Part of the FAB team recently returned from visiting BRAFA Art Fair in Brussels and The European Fine Art Fair (TEFAF) in Maastricht which took place in late June and July. Both fairs had moved from their usual slots of January and March respectively, and while most exhibitors we spoke to were reasonably happy with sales they also spoke of their desire to return to the traditional schedule, not least at TEFAF where there was no air conditioning. There was certainly no frenzied buying, not surprising as these fairs followed on from Art Basel and preceded Masterpiece, the major art fair in London, and also London auction week.
The London auction week was very solid in terms of results, but not spectacular as the New York May sales. The mood at Masterpiece was similar to that at TEFAF and BRAFA – reasonable sales and good attendance – but with such a vast array of buying opportunities in a four-week period there was clearly too much the market to swallow with unbridled enthusiasm.
Having said that, despite the downward trending of the stock market, the crash of cryptocurrency, and increasing inflation around the world, the art market continues to hold steady, and there were some notable results, some of which we report below.
Joan Mitchell, Bergerie, 1961-1962, oil on canvas. Sold at Pace Gallery Art Basel for $16.5 million.
The art world’s annual pilgrimage returned in full force this year with many travelling to Art Basel in June. The pandemic seems truly over for the art world, and VIP previews were reportedly crowded, which some galleries complained got in the way of doing actual business.
Opening day at Basel was heralded by the sale of Louise Bourgeois’ Spider (1994) at Hauser & Wirth. Though arranged in advance, it remained the highest price of the fair, selling for $40 million and marking one of the top prices for Bourgeois and for a female artist generally. Though the artist’s auction prices have dipped in recent years, this high profile sale might bolster the continuing, sustained interest in female artists that was established throughout the season in New York.
Other six- to eight-figure prices were achieved by David Zwirner, Pace, Thaddeus Ropec, and the mega conglomerate gallery LGDR. Several reported top sales were by female artists; Joan Mitchell’s Bergerie (1961-1962), sold for $16.5 million at Pace (having previously made $5.5 million at Christie’s New York in 2015). David Zwirner also sold a Marlene Dumas for $8.5 million and an Alice Neel for $3.5 million.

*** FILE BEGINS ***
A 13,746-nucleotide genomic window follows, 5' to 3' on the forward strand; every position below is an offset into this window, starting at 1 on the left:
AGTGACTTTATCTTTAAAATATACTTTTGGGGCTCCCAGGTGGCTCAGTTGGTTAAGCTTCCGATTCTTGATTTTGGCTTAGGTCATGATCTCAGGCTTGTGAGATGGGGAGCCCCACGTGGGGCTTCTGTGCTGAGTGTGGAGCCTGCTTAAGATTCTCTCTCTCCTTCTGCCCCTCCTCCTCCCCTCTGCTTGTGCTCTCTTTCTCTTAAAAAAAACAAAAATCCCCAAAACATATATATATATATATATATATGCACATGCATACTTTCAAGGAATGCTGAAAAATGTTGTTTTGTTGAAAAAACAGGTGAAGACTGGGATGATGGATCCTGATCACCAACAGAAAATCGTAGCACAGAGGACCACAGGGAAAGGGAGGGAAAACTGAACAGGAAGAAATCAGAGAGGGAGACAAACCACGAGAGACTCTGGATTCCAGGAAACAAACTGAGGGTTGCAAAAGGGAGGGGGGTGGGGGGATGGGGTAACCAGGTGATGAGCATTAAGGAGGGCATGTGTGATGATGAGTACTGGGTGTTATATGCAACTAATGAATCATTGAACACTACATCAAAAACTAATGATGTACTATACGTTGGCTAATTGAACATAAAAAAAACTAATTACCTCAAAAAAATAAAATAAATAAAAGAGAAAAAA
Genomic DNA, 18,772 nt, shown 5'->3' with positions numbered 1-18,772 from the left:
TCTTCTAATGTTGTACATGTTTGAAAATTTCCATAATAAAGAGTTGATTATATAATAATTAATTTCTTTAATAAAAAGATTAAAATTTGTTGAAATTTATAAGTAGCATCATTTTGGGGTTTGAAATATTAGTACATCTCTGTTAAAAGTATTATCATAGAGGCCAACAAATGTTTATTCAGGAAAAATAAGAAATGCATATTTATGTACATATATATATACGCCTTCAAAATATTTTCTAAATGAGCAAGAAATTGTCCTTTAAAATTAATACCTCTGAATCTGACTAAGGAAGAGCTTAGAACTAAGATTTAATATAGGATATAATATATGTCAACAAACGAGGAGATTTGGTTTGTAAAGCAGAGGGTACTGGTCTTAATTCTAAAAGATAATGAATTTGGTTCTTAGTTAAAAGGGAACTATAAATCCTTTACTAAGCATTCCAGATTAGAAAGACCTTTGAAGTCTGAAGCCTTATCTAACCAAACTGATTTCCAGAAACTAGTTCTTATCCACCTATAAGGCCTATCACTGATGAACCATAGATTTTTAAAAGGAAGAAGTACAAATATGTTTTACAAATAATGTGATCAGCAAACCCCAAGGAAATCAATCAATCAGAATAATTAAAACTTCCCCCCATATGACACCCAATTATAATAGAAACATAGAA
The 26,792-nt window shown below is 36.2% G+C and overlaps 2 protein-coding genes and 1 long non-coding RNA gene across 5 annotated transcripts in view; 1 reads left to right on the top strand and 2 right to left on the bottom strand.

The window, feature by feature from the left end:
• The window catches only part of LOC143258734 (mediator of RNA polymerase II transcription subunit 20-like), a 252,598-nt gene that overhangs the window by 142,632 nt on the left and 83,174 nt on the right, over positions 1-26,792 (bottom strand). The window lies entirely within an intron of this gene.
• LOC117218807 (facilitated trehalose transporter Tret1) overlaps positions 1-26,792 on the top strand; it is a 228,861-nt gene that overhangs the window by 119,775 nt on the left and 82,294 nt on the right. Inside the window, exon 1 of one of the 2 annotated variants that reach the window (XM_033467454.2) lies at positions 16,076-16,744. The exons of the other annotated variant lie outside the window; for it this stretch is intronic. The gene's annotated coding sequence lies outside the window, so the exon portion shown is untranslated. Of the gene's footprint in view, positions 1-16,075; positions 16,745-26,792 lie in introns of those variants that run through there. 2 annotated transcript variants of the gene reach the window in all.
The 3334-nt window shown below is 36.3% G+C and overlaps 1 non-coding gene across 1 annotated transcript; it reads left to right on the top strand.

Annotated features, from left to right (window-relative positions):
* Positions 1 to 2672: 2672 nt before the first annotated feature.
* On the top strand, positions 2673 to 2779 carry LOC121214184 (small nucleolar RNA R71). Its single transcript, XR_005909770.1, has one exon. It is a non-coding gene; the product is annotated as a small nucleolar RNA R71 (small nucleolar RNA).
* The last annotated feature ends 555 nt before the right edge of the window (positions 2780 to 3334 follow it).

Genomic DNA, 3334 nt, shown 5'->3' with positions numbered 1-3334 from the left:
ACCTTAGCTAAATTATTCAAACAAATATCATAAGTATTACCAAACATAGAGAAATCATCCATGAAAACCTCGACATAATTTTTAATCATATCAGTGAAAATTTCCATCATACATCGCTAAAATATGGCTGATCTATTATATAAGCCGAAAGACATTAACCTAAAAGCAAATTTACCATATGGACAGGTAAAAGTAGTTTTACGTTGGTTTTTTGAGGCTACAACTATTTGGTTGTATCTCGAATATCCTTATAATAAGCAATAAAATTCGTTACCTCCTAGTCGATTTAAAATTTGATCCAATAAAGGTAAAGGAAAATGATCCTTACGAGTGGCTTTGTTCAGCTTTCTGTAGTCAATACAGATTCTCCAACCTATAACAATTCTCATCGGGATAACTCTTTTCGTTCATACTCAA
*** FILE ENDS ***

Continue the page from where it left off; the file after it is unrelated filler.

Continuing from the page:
This year, Art Basel adjusted its formerly strict exhibition requirements, allowing galleries open for less than three years and those without a physical space to apply. These changes enabled gallerists like Marianne Ibrahim (who represents Amoako Boafo) to exhibit at the fair for the first time. Along with the inclusion of new booths, the trend for emerging artists continued, with many galleries adding new artists to their roster of established figures. These in-demand artists were apparently mostly sold through a flurry of marketing and sales PDFs sent out by galleries before their works ever made it to the fair. It begs the question of whether viewing major works at an art fair is becoming like a museum view, given that most works are presold.
Some concerns were also raised about a lack of “freshness” to the secondary market works on offer and the high prices at the fair. A Michael Armitage was sold at White Cube after being purchased three years ago at auction. Similarly, a Francis Bacon Pope painting that was sold at Sotheby’s for $6.6 million by the Brooklyn Museum in 2019 was offered at $15 million by Helly Nahmad. Nevertheless, there was enough demand that both works sold by the end of the first day.
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Caterina Angela Pierozzi, Gabriel and the Virgin, 1677, tempera and gold leaf on vellum, 5 3/4 x 7 5/8 inches. Colnaghi Gallery.
As written above, changes to the usual pre-pandemic art world calendar led to multiple fairs being held in June, forcing both galleries and visitors to choose which fairs to attend. Some galleries chose only to exhibit at one or two options instead of trying to manage enough stock for three or four different fairs scattered across Europe. The Venice Biennale also continues while others travelled to the traditional post-Basel destination on the island of Hydra in Greece where Jeff Koons’ recently opened a new solo exhibition, Apollo.
At TEFAF, reported sales were not quite as sensational as Basel, but museum buyers turned up to the fair in force, with major institutions such as the Metropolitan Museum, British Museum, and Louvre all sending representatives. In total, the fair had reported around 100 different museums who sent staff to view and purchase at the fair.
Much like the contemporary market, there was demand for female Old Master painters with collectors and museums alike, no doubt encouraged by the added benefit of much lower prices for these works. A miniature of Gabriel and the Virgin by Caterina Angela Pierozzi was one of the headlining pieces at TEFAF, brought by Conalghi Gallery. Previously believed to be lost, it is now the first-discovered and only known work by Pierozzi in existence. Other artists exhibited, including Giovanna Garzon, were significant in their own time and are only now being reconsidered by the art market. Garzon was directly commissioned by the Medici family work, showing the esteem for her art at the time.